The Crashes

The crash involving Scapadas Magicas L.L.C. based in National City California (learn more), was involved in a crash in Southern California resulting in the deaths of eight people. Friday Federal regulators ordered the company to stop operation of its three buses stating they pose an “imminent hazard” to the public.

In February 3, 1996 the bus crash (read here), the cause of the crash was questioned by investigators, when the driver said the brakes failed, prior to the bus hitting a sedan that flipped over, hitting a pickup truck east of Los Angeles in the San Bernardino Mountains. The bus was in route to Tijuana Mexico at the time of the crash and was transporting 38 passengers and a tour guide.

Mechanical Violations

Friday regulators said the investigation of the company after the crash found that two other buses that were in operation within the United States had mechanical safety violations. The inspectors found the company had failed to have regular inspections for the buses prior to the crash, and when the vehicles were inspected they had multiple break issues and numerous other violations. There is no indication on what the inspections cost, but bus companies have to comply with all sorts of federal and state agencies, and the costs are enormous to keep all those regulatory agents employed.

According to the order to cease operations of the companies buses, there were maintenance violations cited during 21 of the latest 25 vehicle inspections, this equaled 36 percent of the buses being put out of service. Transportation regulators reviewed the company compliance in January, they found breakdowns had been identified and the company’s safety management systems. They determined Scapadas Magicas failed to take action in remedying the issues in safety management.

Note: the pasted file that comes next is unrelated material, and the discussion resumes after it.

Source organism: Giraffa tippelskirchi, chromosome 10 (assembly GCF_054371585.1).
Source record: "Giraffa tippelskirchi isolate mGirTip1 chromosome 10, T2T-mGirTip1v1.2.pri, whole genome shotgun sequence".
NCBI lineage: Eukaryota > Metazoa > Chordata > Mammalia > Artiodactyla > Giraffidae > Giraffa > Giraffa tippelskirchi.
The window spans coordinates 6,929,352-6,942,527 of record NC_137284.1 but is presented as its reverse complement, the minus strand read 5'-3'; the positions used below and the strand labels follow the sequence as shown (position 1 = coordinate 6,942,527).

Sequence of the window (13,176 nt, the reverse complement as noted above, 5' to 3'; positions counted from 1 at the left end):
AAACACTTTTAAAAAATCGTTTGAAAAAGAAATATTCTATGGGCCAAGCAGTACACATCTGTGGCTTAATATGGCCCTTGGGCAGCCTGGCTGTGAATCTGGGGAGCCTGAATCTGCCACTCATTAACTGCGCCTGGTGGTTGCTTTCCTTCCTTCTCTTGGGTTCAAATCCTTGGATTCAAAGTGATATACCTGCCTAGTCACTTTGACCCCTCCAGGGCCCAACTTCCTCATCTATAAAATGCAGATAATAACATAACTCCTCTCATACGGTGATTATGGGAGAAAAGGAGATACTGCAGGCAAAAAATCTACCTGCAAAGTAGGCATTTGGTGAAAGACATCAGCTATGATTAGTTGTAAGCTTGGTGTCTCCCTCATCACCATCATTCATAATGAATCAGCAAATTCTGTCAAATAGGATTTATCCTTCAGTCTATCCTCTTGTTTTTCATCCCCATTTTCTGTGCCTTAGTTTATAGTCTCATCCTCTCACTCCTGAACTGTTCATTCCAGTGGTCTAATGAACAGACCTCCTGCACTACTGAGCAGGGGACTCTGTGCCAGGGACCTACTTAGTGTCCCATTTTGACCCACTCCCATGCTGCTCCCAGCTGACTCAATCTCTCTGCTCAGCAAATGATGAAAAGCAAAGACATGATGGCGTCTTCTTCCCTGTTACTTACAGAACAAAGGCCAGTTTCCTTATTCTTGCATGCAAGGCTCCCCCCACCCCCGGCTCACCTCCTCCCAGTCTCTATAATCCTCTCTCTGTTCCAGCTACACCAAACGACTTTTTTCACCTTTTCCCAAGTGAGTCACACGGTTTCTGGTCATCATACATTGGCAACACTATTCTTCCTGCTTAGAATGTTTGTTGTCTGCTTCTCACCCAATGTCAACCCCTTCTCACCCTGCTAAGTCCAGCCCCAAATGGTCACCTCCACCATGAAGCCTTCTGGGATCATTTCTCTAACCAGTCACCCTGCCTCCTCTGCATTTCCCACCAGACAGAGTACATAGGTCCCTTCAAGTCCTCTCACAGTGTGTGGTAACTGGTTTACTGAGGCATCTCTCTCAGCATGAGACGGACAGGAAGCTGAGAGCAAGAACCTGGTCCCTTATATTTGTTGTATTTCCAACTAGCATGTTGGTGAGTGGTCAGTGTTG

We have yet to hear the side of the bus company. It does appear that they cut corners. Should the government agencies streamline the regs, so bus companies can afford to comply? We hear stories of truckers using the trailer brakes and cheap retreads to cope with fuel costs and regs. Is this different?


People need to reconsider the causes and effects of the costs involved in complying with regulations, while at the same time, common carriers need to regulate themselves.

FedEx Big Rig Hits Charter Bus Carrying Students Head-on

FedEx Big Rig Hits Charter Bus Carrying Students Head-on

It looks like a case of clear liability, but at least one personal injury attorney at Ehline Law Firm PC thinks there is more to this case than meets the eyes. Attorney Michael Ehline says that a FedEx big rig truck struck a charter bus carrying Los Angeles, County school students head-on on I-5 in North California. He says there is not enough info to pin the blame 100% on FedEx or its trucker. According to the California Highway Patrol the tour bus collided with a FedEx tractor trailer truck and a Nissan Altima on the I-5 Freeway at approximately 5:40 p.m. in the vicinity of Orland, California when the big rig jumped a center median and struck the bus.

See the Glenn Tour Bus Crash Video:

The bus was carrying approximately 46 passengers at the time of the crash, when it caught on fire. At least nine people were killed in the collision and dozens more injured CHP said.